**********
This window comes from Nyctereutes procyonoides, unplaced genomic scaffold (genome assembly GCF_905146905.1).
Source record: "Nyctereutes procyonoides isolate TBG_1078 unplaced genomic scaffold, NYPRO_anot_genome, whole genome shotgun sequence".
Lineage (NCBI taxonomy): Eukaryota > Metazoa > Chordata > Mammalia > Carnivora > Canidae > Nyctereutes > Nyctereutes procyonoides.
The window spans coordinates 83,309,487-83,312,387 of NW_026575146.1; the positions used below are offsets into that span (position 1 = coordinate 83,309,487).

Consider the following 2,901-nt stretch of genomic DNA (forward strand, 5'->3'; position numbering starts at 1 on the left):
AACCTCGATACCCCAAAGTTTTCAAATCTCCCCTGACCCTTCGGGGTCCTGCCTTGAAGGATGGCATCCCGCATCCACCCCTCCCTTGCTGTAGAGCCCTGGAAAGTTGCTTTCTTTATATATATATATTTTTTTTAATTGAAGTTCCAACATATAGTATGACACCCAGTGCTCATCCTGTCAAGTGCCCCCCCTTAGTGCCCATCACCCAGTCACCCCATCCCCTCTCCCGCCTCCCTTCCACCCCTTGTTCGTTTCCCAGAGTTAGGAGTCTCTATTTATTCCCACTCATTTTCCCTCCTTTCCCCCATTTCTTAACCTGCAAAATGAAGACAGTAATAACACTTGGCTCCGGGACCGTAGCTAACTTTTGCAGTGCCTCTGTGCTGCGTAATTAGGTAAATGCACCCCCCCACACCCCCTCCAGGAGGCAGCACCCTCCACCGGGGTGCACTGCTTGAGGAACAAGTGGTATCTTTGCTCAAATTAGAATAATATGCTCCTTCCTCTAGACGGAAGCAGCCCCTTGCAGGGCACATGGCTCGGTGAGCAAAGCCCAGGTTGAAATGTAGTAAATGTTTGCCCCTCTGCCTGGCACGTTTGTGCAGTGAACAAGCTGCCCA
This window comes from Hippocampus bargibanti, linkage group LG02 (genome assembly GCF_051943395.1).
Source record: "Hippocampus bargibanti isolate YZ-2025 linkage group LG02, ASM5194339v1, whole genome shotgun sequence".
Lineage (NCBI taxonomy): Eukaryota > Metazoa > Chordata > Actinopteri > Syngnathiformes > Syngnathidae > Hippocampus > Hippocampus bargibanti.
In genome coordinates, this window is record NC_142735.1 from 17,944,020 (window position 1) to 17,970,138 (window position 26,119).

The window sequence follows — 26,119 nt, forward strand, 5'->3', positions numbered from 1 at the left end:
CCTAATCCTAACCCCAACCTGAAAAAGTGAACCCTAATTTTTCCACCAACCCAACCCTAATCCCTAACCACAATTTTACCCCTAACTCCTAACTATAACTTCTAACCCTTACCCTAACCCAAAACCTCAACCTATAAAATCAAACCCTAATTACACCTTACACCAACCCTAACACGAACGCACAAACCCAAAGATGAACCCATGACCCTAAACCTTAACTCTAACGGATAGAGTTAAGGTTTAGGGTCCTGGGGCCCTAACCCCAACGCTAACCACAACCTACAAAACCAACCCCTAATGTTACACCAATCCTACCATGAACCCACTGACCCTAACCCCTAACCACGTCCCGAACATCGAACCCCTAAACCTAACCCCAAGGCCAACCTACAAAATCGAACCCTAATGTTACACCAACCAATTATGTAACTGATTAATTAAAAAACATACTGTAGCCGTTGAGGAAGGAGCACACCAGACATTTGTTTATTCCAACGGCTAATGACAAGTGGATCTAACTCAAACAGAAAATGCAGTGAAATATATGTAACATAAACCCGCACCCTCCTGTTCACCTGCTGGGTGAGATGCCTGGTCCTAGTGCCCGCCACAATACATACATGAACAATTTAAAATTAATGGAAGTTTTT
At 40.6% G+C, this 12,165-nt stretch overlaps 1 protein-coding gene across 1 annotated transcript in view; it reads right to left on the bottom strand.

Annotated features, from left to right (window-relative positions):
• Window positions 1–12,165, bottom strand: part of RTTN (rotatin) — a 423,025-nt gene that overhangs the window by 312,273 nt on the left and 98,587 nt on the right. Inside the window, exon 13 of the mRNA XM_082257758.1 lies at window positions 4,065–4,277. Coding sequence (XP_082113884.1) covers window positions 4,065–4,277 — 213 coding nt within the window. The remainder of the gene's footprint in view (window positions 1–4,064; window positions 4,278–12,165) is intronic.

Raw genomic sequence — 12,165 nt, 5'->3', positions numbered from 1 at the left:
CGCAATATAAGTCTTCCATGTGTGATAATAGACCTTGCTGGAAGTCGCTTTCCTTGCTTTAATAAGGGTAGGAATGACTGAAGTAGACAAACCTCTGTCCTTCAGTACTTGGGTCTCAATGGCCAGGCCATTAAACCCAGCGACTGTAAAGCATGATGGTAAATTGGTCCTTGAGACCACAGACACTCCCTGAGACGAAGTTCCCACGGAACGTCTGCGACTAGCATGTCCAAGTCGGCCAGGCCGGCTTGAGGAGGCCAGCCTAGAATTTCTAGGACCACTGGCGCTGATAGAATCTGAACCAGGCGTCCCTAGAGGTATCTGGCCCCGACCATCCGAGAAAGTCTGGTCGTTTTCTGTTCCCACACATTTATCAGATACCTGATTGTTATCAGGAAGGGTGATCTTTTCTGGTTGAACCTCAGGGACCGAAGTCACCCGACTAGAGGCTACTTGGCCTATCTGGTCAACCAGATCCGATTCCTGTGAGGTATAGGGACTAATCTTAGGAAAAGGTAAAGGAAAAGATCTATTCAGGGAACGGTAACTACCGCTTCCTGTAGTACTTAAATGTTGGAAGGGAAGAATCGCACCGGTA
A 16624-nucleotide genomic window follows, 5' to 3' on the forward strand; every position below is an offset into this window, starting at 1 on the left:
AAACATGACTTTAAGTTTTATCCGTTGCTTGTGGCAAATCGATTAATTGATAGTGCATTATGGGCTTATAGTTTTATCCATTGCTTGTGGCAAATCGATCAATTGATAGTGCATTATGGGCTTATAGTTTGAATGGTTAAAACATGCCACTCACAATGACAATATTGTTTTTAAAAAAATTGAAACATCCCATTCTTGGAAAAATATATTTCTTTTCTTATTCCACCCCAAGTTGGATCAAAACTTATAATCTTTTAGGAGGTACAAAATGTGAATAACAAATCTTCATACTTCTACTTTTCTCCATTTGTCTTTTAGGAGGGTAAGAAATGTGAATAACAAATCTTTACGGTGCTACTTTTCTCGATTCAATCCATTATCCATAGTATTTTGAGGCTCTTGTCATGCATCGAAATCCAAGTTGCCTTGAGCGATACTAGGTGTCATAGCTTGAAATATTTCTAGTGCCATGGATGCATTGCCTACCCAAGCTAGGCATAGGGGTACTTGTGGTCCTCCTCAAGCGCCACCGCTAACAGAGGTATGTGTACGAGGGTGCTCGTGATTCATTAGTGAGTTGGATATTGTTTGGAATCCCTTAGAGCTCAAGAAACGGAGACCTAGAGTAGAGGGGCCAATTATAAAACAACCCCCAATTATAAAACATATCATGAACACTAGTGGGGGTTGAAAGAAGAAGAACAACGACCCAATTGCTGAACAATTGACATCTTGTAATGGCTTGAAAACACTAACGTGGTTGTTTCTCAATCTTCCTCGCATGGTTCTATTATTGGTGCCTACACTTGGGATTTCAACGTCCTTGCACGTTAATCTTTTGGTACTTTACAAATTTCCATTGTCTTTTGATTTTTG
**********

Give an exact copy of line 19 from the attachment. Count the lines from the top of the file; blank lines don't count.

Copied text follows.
AAACATGACTTTAAGTTTTATCCGTTGCTTGTGGCAAATCGATTAATTGATAGTGCATTATGGGCTTATAGTTTTATCCATTGCTTGTGGCAAATCGATCAATTGATAGTGCATTATGGGCTTATAGTTTGAATGGTTAAAACATGCCACTCACAATGACAATATTGTTTTTAAAAAAATTGAAACATCCCATTCTTGGAAAAATATATTTCTTTTCTTATTCCACCCCAAGTTGGATCAAAACTTATAATCTTTTAGGAGGTACAAAATGTGAATAACAAATCTTCATACTTCTACTTTTCTCCATTTGTCTTTTAGGAGGGTAAGAAATGTGAATAACAAATCTTTACGGTGCTACTTTTCTCGATTCAATCCATTATCCATAGTATTTTGAGGCTCTTGTCATGCATCGAAATCCAAGTTGCCTTGAGCGATACTAGGTGTCATAGCTTGAAATATTTCTAGTGCCATGGATGCATTGCCTACCCAAGCTAGGCATAGGGGTACTTGTGGTCCTCCTCAAGCGCCACCGCTAACAGAGGTATGTGTACGAGGGTGCTCGTGATTCATTAGTGAGTTGGATATTGTTTGGAATCCCTTAGAGCTCAAGAAACGGAGACCTAGAGTAGAGGGGCCAATTATAAAACAACCCCCAATTATAAAACATATCATGAACACTAGTGGGGGTTGAAAGAAGAAGAACAACGACCCAATTGCTGAACAATTGACATCTTGTAATGGCTTGAAAACACTAACGTGGTTGTTTCTCAATCTTCCTCGCATGGTTCTATTATTGGTGCCTACACTTGGGATTTCAACGTCCTTGCACGTTAATCTTTTGGTACTTTACAAATTTCCATTGTCTTTTGATTTTTG